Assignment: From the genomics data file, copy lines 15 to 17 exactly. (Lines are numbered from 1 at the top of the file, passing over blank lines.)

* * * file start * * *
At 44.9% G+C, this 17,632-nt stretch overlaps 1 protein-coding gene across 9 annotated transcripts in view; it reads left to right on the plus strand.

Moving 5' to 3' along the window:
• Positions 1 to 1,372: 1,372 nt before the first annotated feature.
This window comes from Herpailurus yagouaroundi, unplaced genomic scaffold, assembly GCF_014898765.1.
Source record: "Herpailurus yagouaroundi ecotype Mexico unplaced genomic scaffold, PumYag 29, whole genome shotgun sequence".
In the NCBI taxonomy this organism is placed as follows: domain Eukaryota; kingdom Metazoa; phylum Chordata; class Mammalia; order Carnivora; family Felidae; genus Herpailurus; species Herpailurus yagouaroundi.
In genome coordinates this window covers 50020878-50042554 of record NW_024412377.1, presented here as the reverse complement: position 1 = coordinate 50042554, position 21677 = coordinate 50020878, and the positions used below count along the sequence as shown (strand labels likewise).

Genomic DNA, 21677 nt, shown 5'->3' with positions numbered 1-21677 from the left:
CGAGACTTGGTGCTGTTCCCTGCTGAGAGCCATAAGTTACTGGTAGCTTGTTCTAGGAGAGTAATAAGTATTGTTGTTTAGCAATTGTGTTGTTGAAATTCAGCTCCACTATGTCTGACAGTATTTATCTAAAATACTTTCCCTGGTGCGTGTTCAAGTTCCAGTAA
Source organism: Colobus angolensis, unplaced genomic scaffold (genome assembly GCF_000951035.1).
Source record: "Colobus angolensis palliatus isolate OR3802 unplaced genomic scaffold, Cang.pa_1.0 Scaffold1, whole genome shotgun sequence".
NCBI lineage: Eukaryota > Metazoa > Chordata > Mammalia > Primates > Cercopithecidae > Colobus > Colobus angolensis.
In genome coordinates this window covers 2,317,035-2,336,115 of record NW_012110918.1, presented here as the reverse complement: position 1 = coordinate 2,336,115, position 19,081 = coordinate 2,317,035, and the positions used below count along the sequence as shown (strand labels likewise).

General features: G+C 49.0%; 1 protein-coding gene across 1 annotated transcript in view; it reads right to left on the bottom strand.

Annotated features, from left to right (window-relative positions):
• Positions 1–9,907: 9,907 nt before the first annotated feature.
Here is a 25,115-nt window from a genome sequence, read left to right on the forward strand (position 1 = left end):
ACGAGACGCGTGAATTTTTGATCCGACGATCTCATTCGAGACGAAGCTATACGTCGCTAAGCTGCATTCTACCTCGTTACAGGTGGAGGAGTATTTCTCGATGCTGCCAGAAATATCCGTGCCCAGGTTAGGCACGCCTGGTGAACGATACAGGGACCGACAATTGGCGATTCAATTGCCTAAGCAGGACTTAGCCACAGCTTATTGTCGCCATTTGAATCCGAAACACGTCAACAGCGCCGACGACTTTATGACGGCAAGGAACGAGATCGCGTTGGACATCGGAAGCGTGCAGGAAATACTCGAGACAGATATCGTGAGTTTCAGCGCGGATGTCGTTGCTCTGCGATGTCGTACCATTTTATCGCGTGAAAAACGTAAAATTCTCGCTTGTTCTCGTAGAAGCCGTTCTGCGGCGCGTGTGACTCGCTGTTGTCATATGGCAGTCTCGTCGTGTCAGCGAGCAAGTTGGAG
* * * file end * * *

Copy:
Annotated features, from left to right (window-relative positions):
• Positions 1–9,907: 9,907 nt before the first annotated feature.
Here is a 25,115-nt window from a genome sequence, read left to right on the forward strand (position 1 = left end):